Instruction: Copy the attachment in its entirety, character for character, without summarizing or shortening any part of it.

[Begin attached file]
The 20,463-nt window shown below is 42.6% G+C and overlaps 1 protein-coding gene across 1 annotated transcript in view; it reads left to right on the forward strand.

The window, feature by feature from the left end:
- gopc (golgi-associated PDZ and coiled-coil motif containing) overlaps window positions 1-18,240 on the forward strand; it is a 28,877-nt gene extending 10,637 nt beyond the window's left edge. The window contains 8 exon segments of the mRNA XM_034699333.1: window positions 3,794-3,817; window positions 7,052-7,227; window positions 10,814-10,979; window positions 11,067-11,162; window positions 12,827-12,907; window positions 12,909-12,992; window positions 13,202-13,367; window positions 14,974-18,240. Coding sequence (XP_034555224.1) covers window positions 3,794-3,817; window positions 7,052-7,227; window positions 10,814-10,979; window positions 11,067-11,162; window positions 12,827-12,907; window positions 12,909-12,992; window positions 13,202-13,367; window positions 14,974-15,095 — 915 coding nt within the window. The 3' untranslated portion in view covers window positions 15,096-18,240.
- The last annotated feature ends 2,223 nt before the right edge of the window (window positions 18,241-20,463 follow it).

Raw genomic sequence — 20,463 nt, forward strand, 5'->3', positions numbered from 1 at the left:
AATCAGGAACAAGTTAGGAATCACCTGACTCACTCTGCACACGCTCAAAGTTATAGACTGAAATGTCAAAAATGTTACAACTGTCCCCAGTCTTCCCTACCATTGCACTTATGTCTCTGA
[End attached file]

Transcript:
The 20,463-nt window shown below is 42.6% G+C and overlaps 1 protein-coding gene across 1 annotated transcript in view; it reads left to right on the forward strand.

The window, feature by feature from the left end:
- gopc (golgi-associated PDZ and coiled-coil motif containing) overlaps window positions 1-18,240 on the forward strand; it is a 28,877-nt gene extending 10,637 nt beyond the window's left edge. The window contains 8 exon segments of the mRNA XM_034699333.1: window positions 3,794-3,817; window positions 7,052-7,227; window positions 10,814-10,979; window positions 11,067-11,162; window positions 12,827-12,907; window positions 12,909-12,992; window positions 13,202-13,367; window positions 14,974-18,240. Coding sequence (XP_034555224.1) covers window positions 3,794-3,817; window positions 7,052-7,227; window positions 10,814-10,979; window positions 11,067-11,162; window positions 12,827-12,907; window positions 12,909-12,992; window positions 13,202-13,367; window positions 14,974-15,095 — 915 coding nt within the window. The 3' untranslated portion in view covers window positions 15,096-18,240.
- The last annotated feature ends 2,223 nt before the right edge of the window (window positions 18,241-20,463 follow it).

Raw genomic sequence — 20,463 nt, forward strand, 5'->3', positions numbered from 1 at the left:
AATCAGGAACAAGTTAGGAATCACCTGACTCACTCTGCACACGCTCAAAGTTATAGACTGAAATGTCAAAAATGTTACAACTGTCCCCAGTCTTCCCTACCATTGCACTTATGTCTCTGA